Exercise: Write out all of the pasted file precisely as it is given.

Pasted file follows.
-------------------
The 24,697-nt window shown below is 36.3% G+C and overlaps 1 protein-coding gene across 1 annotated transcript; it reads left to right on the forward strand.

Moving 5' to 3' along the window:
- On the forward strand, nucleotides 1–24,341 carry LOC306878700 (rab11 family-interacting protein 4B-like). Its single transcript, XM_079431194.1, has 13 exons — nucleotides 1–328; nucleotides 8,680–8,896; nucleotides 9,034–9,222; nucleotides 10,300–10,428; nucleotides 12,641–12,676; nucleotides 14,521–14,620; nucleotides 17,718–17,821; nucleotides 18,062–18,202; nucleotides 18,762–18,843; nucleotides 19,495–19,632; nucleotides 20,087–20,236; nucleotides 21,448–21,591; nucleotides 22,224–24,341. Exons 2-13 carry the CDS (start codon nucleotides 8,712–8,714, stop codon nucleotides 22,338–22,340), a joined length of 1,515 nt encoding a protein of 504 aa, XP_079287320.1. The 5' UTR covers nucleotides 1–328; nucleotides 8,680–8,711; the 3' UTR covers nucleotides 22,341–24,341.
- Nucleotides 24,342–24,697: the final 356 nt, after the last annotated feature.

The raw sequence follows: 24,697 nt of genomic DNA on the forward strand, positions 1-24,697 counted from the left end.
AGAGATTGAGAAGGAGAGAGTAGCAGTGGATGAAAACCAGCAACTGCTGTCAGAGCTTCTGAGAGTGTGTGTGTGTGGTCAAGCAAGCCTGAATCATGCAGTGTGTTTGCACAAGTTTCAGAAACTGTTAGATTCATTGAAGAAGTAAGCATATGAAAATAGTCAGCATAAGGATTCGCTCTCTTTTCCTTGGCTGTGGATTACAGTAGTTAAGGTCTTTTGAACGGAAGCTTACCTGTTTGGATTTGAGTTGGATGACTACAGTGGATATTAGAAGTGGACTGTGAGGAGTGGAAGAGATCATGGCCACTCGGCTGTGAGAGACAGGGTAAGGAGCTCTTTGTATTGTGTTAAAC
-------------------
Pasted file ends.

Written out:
The 24,697-nt window shown below is 36.3% G+C and overlaps 1 protein-coding gene across 1 annotated transcript; it reads left to right on the forward strand.

Moving 5' to 3' along the window:
- On the forward strand, nucleotides 1–24,341 carry LOC306878700 (rab11 family-interacting protein 4B-like). Its single transcript, XM_079431194.1, has 13 exons — nucleotides 1–328; nucleotides 8,680–8,896; nucleotides 9,034–9,222; nucleotides 10,300–10,428; nucleotides 12,641–12,676; nucleotides 14,521–14,620; nucleotides 17,718–17,821; nucleotides 18,062–18,202; nucleotides 18,762–18,843; nucleotides 19,495–19,632; nucleotides 20,087–20,236; nucleotides 21,448–21,591; nucleotides 22,224–24,341. Exons 2-13 carry the CDS (start codon nucleotides 8,712–8,714, stop codon nucleotides 22,338–22,340), a joined length of 1,515 nt encoding a protein of 504 aa, XP_079287320.1. The 5' UTR covers nucleotides 1–328; nucleotides 8,680–8,711; the 3' UTR covers nucleotides 22,341–24,341.
- Nucleotides 24,342–24,697: the final 356 nt, after the last annotated feature.

The raw sequence follows: 24,697 nt of genomic DNA on the forward strand, positions 1-24,697 counted from the left end.
AGAGATTGAGAAGGAGAGAGTAGCAGTGGATGAAAACCAGCAACTGCTGTCAGAGCTTCTGAGAGTGTGTGTGTGTGGTCAAGCAAGCCTGAATCATGCAGTGTGTTTGCACAAGTTTCAGAAACTGTTAGATTCATTGAAGAAGTAAGCATATGAAAATAGTCAGCATAAGGATTCGCTCTCTTTTCCTTGGCTGTGGATTACAGTAGTTAAGGTCTTTTGAACGGAAGCTTACCTGTTTGGATTTGAGTTGGATGACTACAGTGGATATTAGAAGTGGACTGTGAGGAGTGGAAGAGATCATGGCCACTCGGCTGTGAGAGACAGGGTAAGGAGCTCTTTGTATTGTGTTAAAC